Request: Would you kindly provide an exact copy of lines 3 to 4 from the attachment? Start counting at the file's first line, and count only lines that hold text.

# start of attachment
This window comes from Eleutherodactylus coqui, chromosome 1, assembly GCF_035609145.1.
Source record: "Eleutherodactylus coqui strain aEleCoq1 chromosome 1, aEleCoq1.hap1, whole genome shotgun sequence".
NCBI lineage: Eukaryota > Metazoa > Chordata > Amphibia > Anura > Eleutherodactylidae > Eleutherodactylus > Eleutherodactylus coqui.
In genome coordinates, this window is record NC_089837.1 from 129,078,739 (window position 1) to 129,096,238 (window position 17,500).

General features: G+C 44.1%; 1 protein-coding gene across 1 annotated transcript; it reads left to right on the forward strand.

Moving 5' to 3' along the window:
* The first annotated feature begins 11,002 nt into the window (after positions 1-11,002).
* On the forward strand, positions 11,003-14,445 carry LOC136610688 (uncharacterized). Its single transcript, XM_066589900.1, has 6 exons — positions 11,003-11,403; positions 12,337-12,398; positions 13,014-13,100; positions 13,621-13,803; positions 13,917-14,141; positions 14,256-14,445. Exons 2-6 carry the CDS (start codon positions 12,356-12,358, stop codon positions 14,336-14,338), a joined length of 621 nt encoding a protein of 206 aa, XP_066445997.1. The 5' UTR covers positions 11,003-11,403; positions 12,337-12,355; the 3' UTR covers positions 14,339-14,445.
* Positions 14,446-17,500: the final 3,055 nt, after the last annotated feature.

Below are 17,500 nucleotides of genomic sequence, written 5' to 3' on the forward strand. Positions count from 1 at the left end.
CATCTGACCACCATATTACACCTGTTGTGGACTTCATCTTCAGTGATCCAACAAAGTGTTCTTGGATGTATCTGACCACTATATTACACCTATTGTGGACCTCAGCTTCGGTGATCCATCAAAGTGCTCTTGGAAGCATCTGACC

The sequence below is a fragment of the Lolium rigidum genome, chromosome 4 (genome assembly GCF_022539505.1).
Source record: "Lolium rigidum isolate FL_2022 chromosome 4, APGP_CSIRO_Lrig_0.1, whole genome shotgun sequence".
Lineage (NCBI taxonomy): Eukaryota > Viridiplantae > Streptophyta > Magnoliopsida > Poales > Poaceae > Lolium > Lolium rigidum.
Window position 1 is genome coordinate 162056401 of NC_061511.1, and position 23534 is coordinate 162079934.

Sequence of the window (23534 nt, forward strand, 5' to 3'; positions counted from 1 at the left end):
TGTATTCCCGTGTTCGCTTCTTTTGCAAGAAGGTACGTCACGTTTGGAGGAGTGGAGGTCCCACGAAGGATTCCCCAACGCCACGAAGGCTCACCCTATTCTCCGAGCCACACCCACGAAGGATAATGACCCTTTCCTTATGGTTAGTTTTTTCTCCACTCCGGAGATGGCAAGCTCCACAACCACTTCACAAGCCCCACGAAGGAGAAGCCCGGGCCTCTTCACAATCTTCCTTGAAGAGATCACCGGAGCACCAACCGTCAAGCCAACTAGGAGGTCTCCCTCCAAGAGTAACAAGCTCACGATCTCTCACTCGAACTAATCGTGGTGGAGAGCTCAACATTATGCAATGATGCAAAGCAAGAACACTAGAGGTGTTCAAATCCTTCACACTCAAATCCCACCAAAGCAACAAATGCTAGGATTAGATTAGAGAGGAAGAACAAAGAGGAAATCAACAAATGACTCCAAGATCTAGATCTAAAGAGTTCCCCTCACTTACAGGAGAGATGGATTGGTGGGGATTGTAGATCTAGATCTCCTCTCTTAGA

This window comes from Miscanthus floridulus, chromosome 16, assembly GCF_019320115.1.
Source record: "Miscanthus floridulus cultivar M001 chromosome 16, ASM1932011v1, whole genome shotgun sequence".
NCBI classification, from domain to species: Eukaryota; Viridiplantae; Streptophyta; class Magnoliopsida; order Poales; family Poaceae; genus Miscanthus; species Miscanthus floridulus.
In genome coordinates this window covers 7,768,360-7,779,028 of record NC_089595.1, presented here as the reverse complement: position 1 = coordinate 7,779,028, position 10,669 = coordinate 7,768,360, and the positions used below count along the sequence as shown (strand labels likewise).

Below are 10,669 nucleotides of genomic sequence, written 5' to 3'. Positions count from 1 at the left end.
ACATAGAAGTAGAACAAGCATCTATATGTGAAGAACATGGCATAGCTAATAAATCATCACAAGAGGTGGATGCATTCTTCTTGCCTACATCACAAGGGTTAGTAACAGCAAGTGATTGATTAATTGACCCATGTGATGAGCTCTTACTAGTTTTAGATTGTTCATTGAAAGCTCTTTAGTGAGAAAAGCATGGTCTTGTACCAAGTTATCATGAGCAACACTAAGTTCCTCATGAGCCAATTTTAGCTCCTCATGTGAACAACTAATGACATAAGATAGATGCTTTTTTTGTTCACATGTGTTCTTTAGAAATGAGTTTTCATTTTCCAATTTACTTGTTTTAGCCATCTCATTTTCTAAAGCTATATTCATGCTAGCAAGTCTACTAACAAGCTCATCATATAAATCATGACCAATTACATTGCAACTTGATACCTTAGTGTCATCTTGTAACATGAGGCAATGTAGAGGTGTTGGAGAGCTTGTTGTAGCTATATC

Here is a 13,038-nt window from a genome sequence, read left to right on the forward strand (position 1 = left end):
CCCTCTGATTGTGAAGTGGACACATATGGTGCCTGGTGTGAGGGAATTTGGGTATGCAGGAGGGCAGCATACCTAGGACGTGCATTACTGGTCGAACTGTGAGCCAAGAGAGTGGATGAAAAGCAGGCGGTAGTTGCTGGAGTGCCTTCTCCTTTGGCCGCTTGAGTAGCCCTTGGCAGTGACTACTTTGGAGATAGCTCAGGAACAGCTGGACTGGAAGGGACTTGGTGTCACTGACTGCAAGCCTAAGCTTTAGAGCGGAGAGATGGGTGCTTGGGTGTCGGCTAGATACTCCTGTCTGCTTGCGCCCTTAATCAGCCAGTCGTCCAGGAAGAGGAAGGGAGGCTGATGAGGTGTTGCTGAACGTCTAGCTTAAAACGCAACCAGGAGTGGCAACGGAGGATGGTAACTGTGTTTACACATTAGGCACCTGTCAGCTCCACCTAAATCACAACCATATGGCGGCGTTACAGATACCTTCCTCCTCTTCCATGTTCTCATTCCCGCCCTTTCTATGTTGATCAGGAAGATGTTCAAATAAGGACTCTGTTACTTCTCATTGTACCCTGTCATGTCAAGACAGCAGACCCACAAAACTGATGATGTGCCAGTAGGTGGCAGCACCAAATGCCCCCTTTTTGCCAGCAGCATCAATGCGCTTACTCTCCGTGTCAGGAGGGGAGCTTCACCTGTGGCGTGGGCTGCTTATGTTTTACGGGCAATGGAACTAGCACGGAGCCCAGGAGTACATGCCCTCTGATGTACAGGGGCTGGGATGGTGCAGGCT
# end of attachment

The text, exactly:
NCBI lineage: Eukaryota > Metazoa > Chordata > Amphibia > Anura > Eleutherodactylidae > Eleutherodactylus > Eleutherodactylus coqui.
In genome coordinates, this window is record NC_089837.1 from 129,078,739 (window position 1) to 129,096,238 (window position 17,500).